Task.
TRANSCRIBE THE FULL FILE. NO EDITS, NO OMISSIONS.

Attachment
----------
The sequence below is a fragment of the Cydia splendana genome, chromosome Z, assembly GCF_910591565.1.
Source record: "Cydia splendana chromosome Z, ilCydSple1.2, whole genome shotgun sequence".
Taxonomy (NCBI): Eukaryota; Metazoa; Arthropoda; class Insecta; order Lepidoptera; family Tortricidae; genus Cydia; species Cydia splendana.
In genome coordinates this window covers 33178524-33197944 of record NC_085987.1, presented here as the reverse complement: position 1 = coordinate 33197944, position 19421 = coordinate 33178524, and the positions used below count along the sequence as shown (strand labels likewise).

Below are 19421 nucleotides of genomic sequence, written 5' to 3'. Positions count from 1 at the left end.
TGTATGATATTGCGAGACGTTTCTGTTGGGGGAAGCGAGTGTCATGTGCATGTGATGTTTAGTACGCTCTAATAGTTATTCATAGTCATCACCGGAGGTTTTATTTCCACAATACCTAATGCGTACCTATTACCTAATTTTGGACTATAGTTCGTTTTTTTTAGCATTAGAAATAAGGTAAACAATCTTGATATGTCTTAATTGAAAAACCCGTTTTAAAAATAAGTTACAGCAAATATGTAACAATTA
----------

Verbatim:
The sequence below is a fragment of the Cydia splendana genome, chromosome Z, assembly GCF_910591565.1.
Source record: "Cydia splendana chromosome Z, ilCydSple1.2, whole genome shotgun sequence".
Taxonomy (NCBI): Eukaryota; Metazoa; Arthropoda; class Insecta; order Lepidoptera; family Tortricidae; genus Cydia; species Cydia splendana.
In genome coordinates this window covers 33178524-33197944 of record NC_085987.1, presented here as the reverse complement: position 1 = coordinate 33197944, position 19421 = coordinate 33178524, and the positions used below count along the sequence as shown (strand labels likewise).

Below are 19421 nucleotides of genomic sequence, written 5' to 3'. Positions count from 1 at the left end.
TGTATGATATTGCGAGACGTTTCTGTTGGGGGAAGCGAGTGTCATGTGCATGTGATGTTTAGTACGCTCTAATAGTTATTCATAGTCATCACCGGAGGTTTTATTTCCACAATACCTAATGCGTACCTATTACCTAATTTTGGACTATAGTTCGTTTTTTTTAGCATTAGAAATAAGGTAAACAATCTTGATATGTCTTAATTGAAAAACCCGTTTTAAAAATAAGTTACAGCAAATATGTAACAATTA